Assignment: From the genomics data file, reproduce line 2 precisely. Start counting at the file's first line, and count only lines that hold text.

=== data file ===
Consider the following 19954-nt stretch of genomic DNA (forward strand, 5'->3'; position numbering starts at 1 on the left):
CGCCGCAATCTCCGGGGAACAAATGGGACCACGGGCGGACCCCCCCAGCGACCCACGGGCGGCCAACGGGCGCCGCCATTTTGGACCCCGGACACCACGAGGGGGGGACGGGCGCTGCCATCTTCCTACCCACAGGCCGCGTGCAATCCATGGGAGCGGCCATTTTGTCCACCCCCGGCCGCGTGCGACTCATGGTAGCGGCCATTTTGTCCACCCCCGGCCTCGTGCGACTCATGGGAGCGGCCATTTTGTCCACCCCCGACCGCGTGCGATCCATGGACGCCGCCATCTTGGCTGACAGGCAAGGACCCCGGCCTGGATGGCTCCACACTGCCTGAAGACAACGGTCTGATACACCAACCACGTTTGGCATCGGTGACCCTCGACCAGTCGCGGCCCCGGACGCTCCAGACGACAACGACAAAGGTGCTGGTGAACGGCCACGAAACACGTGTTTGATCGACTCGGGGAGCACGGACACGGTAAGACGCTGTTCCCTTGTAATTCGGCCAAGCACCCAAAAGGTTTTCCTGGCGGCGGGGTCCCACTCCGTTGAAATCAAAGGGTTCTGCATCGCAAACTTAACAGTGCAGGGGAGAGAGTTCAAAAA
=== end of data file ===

CGCCGCAATCTCCGGGGAACAAATGGGACCACGGGCGGACCCCCCCAGCGACCCACGGGCGGCCAACGGGCGCCGCCATTTTGGACCCCGGACACCACGAGGGGGGGACGGGCGCTGCCATCTTCCTACCCACAGGCCGCGTGCAATCCATGGGAGCGGCCATTTTGTCCACCCCCGGCCGCGTGCGACTCATGGTAGCGGCCATTTTGTCCACCCCCGGCCTCGTGCGACTCATGGGAGCGGCCATTTTGTCCACCCCCGACCGCGTGCGATCCATGGACGCCGCCATCTTGGCTGACAGGCAAGGACCCCGGCCTGGATGGCTCCACACTGCCTGAAGACAACGGTCTGATACACCAACCACGTTTGGCATCGGTGACCCTCGACCAGTCGCGGCCCCGGACGCTCCAGACGACAACGACAAAGGTGCTGGTGAACGGCCACGAAACACGTGTTTGATCGACTCGGGGAGCACGGACACGGTAAGACGCTGTTCCCTTGTAATTCGGCCAAGCACCCAAAAGGTTTTCCTGGCGGCGGGGTCCCACTCCGTTGAAATCAAAGGGTTCTGCATCGCAAACTTAACAGTGCAGGGGAGAGAGTTCAAAAA